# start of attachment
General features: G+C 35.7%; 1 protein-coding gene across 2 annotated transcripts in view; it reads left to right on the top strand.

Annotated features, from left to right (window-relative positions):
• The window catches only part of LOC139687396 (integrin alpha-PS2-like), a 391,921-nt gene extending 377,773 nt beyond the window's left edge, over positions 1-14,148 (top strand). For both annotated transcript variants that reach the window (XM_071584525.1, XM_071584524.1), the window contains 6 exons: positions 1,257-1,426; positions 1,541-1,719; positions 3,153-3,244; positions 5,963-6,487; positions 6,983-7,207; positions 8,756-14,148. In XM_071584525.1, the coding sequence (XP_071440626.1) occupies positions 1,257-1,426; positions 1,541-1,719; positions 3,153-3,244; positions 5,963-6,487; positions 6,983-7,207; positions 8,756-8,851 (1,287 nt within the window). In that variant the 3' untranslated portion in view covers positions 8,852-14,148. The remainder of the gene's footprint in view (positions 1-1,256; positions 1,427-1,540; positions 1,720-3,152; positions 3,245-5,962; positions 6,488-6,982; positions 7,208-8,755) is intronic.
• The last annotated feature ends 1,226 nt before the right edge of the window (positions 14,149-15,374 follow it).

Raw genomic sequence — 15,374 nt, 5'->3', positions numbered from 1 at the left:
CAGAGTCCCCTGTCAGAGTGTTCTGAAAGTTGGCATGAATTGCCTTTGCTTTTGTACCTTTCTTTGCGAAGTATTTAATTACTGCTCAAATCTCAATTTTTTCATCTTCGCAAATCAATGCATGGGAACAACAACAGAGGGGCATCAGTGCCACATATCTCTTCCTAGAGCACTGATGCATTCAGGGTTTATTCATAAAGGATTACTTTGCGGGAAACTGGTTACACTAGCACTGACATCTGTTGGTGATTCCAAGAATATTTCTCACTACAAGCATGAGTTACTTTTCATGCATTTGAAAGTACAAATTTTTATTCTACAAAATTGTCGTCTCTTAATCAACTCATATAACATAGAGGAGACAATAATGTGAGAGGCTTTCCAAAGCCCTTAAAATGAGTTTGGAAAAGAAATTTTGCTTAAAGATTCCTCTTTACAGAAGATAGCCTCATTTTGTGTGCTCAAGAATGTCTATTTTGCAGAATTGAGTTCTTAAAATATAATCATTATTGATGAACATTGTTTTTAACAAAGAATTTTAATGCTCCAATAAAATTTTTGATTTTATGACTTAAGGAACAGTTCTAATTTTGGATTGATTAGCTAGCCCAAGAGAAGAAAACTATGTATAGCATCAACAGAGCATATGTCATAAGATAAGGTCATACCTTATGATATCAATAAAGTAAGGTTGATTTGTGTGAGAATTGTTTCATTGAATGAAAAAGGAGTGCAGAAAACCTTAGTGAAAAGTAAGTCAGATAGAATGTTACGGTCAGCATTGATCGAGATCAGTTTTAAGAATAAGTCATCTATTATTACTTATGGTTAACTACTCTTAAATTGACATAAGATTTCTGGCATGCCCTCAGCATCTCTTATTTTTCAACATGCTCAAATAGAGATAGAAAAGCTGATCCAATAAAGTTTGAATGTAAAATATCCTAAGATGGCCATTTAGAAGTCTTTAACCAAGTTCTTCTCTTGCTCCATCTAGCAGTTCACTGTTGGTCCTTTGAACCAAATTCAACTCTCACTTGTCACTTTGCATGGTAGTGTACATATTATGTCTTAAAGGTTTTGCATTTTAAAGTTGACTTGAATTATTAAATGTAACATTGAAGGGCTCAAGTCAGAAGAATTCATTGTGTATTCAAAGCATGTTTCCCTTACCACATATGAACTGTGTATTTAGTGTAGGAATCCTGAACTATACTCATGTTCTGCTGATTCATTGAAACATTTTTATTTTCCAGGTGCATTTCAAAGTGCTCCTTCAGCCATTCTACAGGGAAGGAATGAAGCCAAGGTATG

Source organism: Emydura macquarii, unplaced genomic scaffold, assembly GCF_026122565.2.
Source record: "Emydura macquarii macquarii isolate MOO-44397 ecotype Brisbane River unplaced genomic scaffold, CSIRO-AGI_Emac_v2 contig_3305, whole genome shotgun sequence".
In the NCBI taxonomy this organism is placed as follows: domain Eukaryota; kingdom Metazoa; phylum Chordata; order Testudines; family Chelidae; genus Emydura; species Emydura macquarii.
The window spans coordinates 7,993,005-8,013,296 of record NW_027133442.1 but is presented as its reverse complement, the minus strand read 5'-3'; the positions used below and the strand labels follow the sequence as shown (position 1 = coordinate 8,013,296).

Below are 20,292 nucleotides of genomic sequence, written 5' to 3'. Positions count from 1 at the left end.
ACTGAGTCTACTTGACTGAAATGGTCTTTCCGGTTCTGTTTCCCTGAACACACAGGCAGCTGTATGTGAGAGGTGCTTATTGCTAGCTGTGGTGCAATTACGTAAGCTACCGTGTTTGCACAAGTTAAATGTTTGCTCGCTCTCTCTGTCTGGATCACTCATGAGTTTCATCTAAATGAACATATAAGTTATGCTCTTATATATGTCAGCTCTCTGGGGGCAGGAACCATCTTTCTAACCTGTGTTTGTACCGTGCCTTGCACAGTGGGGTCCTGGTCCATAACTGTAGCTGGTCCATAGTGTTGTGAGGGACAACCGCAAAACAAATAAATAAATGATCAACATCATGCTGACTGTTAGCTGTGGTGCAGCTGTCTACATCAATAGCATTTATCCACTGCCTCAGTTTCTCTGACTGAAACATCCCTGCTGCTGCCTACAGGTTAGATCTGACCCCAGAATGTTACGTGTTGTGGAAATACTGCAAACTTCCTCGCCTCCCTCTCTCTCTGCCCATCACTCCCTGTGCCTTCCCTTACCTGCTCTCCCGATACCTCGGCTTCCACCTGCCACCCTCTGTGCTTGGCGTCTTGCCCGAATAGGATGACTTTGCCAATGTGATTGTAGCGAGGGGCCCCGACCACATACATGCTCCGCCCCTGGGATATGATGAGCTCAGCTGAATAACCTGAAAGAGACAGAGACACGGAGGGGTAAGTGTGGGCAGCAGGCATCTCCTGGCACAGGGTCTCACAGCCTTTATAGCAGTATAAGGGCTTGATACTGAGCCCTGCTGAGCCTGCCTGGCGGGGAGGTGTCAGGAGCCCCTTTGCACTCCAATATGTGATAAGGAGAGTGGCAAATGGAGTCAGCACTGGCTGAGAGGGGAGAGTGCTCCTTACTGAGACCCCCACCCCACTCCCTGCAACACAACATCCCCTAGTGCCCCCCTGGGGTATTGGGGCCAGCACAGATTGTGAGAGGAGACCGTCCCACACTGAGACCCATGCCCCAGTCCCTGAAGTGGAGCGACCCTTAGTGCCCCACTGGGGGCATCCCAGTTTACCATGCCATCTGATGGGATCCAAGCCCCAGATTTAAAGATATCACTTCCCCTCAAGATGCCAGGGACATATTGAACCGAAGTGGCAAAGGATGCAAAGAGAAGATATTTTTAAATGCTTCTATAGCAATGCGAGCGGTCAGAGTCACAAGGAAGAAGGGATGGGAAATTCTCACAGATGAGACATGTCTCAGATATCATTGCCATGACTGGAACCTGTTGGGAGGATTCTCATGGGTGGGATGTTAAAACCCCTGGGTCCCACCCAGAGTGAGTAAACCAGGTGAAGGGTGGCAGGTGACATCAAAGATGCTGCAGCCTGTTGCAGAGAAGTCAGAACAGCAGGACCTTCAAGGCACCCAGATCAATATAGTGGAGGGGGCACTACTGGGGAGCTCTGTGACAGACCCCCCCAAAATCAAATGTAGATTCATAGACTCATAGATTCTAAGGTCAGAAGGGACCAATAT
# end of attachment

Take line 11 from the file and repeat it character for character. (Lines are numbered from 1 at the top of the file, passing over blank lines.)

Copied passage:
Below are 20,292 nucleotides of genomic sequence, written 5' to 3'. Positions count from 1 at the left end.